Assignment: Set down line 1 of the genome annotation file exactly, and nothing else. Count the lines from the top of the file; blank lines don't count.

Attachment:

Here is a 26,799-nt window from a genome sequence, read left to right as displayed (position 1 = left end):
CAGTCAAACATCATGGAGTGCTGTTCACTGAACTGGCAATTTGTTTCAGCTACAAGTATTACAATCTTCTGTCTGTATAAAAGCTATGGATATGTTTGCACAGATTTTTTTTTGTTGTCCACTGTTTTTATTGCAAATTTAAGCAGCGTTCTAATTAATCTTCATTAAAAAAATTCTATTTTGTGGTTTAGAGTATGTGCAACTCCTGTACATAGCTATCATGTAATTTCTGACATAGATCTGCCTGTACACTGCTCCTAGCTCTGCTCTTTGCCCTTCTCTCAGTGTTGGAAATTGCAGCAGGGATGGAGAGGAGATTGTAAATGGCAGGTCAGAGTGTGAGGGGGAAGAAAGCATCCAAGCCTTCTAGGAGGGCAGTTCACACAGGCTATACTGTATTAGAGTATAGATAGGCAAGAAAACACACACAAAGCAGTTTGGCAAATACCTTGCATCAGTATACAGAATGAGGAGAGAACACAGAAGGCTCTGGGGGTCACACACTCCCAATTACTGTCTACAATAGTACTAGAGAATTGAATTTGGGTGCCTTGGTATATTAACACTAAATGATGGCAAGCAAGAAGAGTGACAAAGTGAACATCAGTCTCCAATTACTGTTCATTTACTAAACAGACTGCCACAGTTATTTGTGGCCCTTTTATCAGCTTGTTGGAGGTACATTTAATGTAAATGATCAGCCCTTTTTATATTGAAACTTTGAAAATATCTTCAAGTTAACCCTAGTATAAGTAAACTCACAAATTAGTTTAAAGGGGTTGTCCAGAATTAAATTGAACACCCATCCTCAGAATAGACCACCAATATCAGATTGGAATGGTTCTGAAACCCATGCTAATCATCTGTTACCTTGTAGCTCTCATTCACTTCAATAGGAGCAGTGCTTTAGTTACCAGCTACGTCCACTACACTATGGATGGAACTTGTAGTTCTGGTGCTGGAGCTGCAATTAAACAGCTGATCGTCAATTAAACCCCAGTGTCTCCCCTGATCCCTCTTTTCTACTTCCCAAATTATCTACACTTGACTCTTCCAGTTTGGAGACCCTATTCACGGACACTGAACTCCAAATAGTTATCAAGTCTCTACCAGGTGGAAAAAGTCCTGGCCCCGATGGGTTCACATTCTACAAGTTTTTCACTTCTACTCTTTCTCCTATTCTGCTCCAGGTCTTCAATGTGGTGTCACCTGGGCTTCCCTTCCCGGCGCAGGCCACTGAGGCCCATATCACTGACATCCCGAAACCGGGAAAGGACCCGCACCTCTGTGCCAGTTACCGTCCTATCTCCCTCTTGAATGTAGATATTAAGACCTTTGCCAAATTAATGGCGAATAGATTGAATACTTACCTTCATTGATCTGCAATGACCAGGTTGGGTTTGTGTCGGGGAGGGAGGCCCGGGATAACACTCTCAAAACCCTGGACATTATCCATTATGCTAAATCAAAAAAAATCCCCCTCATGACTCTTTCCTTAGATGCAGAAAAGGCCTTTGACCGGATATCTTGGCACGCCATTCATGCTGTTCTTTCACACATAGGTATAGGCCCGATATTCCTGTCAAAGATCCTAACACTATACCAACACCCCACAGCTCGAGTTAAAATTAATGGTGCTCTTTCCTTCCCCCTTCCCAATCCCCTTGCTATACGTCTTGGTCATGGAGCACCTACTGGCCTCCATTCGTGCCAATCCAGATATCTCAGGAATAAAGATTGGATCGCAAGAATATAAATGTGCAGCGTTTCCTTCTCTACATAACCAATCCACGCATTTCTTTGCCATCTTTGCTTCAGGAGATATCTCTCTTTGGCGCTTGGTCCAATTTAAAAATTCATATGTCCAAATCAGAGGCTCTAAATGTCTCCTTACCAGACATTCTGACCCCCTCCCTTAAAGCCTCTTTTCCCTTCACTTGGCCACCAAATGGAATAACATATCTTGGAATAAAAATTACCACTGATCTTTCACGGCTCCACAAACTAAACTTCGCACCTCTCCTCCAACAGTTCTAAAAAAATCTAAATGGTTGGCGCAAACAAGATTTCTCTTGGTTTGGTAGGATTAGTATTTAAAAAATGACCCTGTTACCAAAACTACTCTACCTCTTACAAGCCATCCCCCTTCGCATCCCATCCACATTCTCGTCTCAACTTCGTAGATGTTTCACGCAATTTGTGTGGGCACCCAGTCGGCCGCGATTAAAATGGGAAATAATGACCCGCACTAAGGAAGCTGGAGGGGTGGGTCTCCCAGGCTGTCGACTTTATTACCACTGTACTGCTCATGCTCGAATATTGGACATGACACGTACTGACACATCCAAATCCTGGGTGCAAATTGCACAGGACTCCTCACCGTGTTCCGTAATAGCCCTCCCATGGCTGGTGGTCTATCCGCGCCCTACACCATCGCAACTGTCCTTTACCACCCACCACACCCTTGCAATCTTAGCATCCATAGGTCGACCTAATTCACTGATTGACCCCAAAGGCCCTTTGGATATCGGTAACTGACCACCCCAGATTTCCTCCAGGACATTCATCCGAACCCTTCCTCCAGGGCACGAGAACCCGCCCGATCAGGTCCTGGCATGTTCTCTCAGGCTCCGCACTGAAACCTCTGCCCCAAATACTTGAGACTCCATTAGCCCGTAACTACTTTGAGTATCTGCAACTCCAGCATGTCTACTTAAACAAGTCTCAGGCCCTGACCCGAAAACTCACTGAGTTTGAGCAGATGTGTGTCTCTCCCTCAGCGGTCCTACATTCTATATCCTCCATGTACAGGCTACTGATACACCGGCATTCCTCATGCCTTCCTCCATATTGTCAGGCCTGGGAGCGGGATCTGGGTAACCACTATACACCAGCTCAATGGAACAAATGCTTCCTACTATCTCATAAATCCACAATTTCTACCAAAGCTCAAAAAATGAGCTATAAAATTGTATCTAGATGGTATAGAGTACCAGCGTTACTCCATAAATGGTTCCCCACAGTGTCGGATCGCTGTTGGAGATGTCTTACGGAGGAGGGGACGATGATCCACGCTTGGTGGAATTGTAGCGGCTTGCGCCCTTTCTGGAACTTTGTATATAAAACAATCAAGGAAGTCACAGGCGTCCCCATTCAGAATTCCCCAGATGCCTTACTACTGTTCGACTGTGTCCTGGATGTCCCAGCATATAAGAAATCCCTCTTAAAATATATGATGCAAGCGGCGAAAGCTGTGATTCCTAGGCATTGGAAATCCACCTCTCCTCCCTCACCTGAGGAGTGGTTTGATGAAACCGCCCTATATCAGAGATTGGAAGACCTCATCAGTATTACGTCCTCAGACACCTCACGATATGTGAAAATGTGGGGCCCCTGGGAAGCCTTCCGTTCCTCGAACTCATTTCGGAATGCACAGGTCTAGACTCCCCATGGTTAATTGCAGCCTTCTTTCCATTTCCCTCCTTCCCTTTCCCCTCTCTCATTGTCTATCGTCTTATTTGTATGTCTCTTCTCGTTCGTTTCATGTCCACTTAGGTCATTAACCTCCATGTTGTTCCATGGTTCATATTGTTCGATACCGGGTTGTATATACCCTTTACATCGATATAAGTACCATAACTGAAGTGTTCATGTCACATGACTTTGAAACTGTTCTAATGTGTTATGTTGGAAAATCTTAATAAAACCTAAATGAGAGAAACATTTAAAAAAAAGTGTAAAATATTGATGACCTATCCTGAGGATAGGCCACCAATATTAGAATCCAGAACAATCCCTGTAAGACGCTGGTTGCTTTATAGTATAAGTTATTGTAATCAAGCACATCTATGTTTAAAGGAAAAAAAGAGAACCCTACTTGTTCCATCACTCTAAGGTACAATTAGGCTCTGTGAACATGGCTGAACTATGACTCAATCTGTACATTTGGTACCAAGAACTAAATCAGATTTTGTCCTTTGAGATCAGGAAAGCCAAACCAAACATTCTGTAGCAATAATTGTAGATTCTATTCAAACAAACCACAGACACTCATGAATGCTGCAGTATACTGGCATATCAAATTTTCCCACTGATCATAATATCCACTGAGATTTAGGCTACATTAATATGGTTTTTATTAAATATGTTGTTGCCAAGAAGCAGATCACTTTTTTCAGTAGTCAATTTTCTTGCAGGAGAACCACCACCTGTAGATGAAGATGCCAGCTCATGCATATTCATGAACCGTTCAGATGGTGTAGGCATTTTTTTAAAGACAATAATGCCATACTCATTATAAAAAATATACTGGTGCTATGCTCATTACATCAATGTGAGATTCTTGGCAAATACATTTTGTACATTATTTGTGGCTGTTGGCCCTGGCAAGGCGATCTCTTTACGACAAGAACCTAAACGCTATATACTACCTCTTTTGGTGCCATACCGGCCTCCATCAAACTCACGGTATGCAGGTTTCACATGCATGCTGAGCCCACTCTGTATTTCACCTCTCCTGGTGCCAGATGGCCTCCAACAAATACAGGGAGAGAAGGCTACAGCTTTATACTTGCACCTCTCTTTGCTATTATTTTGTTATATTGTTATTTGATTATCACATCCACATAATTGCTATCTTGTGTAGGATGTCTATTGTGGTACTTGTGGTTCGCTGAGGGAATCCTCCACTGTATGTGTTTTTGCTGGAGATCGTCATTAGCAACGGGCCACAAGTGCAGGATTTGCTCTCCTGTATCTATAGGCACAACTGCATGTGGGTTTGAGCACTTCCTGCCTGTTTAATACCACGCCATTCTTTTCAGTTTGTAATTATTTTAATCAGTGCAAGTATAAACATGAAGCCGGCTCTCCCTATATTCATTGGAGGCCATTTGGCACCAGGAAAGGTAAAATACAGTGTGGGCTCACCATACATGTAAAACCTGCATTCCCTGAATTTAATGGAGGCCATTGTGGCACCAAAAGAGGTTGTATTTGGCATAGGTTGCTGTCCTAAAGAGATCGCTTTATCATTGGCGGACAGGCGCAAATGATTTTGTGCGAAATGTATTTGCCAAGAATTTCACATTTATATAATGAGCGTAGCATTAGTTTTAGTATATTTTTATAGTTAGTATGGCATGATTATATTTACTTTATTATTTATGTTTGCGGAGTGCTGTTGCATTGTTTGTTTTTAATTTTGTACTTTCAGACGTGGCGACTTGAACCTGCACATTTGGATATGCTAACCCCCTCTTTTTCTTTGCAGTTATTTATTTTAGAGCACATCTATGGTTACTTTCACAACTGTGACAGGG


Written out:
Here is a 26,799-nt window from a genome sequence, read left to right as displayed (position 1 = left end):